I’m sorry to read you’re going through this rough patch of something you otherwise love! I normally read your blog to get motivation for my own running workouts, which have been honestly only been here and there in between everything else. But I also love races as part of my training routine, so a lot of your posts speak to me :). I can also relate with being burned out with a certain part of your life, although for me it was another sport, rowing. Taking a step back from that part is a good way to come back to it, I think. What also helped me, and luckily it was possible, was to do other sports that felt more like “fun” workouts to me, from weight lifting, body pump, cycling, running, swimming, to rock climbing, to keep my activity and fitness level without feeling bad because of the dreaded rowing workouts. Me and my coach also had to mix up my training routine once in a while to break through plateaus, although it’s hard and takes some experimenting to find the “right” approach that works for you. Good luck with your recovery and future goals!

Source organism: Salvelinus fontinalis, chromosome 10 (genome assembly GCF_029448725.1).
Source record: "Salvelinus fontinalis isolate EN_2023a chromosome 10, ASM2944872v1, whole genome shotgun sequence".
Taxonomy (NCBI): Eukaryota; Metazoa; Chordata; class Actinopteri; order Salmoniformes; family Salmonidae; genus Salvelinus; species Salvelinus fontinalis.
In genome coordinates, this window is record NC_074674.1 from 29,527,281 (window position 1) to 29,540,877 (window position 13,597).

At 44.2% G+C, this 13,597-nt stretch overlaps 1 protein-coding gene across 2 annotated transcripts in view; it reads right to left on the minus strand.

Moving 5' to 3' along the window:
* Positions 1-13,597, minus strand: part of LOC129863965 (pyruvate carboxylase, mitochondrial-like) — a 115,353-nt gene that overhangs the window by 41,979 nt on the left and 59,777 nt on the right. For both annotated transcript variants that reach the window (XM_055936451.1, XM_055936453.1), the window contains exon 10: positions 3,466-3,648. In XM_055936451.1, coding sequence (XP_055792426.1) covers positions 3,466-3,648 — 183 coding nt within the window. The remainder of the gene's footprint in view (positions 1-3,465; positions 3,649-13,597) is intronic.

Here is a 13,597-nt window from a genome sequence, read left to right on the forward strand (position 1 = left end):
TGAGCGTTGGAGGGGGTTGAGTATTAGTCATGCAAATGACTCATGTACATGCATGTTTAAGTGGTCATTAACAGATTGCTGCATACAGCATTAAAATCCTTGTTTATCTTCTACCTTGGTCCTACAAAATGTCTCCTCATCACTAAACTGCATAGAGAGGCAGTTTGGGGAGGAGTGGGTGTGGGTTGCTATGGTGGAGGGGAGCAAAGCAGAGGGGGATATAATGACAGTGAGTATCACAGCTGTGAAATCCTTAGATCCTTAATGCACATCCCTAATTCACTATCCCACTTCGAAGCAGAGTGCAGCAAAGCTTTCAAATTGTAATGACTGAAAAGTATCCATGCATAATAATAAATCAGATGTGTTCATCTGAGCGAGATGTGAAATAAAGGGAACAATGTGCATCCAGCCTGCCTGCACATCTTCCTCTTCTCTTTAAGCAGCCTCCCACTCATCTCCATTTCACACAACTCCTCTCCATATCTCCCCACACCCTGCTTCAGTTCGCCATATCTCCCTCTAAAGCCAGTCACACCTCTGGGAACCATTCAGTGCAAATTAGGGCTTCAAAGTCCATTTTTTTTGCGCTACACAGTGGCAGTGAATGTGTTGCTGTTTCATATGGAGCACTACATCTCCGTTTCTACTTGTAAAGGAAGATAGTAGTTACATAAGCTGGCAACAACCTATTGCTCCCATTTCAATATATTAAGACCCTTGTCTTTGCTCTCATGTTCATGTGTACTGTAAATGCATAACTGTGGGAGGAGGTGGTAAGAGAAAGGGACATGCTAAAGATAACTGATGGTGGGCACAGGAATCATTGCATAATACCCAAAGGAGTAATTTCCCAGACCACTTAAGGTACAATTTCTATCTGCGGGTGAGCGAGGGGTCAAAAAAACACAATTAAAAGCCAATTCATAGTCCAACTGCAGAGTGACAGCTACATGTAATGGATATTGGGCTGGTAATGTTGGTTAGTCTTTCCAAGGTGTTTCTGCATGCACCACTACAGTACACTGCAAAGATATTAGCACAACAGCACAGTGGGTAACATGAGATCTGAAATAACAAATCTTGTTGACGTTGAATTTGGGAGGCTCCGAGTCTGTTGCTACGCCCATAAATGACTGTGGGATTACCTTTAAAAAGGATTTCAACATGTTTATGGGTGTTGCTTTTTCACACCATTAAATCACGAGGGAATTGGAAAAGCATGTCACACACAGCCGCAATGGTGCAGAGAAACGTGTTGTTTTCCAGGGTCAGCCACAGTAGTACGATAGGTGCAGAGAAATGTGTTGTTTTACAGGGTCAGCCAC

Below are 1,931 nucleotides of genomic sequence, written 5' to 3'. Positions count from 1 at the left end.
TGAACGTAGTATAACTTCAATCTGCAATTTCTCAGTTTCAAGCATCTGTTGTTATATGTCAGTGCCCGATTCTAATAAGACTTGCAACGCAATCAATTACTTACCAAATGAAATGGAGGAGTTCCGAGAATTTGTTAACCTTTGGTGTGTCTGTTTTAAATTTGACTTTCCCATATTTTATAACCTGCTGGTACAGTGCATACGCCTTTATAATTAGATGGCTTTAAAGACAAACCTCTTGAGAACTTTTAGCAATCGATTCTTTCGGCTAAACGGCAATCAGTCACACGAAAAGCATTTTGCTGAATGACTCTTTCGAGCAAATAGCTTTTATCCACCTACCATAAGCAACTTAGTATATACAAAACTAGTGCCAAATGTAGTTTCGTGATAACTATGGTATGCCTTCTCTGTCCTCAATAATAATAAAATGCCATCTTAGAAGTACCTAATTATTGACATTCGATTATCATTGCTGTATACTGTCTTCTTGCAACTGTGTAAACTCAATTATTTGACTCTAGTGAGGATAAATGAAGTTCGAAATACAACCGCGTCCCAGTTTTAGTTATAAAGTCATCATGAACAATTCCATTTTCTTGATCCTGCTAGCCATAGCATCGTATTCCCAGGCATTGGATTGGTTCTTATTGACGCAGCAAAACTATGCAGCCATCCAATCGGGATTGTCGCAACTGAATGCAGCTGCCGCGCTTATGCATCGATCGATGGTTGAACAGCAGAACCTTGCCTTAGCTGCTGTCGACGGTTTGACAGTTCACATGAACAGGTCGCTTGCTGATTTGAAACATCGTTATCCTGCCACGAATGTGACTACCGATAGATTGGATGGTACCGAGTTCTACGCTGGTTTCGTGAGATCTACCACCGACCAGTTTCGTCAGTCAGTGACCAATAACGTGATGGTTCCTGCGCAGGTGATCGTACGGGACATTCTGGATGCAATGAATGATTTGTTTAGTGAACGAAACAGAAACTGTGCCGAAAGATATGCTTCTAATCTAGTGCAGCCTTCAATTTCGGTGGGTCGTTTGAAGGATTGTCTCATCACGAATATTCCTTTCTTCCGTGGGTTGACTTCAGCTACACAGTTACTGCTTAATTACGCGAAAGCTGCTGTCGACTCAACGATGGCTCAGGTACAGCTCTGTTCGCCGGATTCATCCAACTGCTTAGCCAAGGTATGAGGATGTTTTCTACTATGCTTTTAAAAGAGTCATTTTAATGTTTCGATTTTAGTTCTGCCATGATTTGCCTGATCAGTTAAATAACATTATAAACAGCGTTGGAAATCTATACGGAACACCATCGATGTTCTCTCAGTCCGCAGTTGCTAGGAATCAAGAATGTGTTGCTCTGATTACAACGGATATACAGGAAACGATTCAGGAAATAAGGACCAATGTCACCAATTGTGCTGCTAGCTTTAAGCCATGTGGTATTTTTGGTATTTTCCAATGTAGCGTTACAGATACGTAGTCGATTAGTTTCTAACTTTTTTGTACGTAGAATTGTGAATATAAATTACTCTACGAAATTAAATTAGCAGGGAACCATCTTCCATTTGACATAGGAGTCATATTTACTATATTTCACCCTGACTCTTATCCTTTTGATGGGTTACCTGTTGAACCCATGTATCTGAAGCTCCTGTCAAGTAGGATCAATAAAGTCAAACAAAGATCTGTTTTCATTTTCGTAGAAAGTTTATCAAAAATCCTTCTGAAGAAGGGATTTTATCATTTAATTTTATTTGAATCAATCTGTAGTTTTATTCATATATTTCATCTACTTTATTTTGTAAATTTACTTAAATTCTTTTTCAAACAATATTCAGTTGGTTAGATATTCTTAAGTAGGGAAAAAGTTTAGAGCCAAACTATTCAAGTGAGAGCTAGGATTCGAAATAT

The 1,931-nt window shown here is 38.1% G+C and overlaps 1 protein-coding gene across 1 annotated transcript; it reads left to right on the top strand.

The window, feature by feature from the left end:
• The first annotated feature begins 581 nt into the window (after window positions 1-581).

I agree that finding things completely different from running is necessary to mentally get back in a good spot. I appreciate you stopping by Katha.
Yup. Have definitely gone through this. More than once. I have learned that for me, I need to recognize it, accept it and enjoy the time off…and just wait for the running motivation to pop its head up again. It’s a good reminder that running does not define who I am.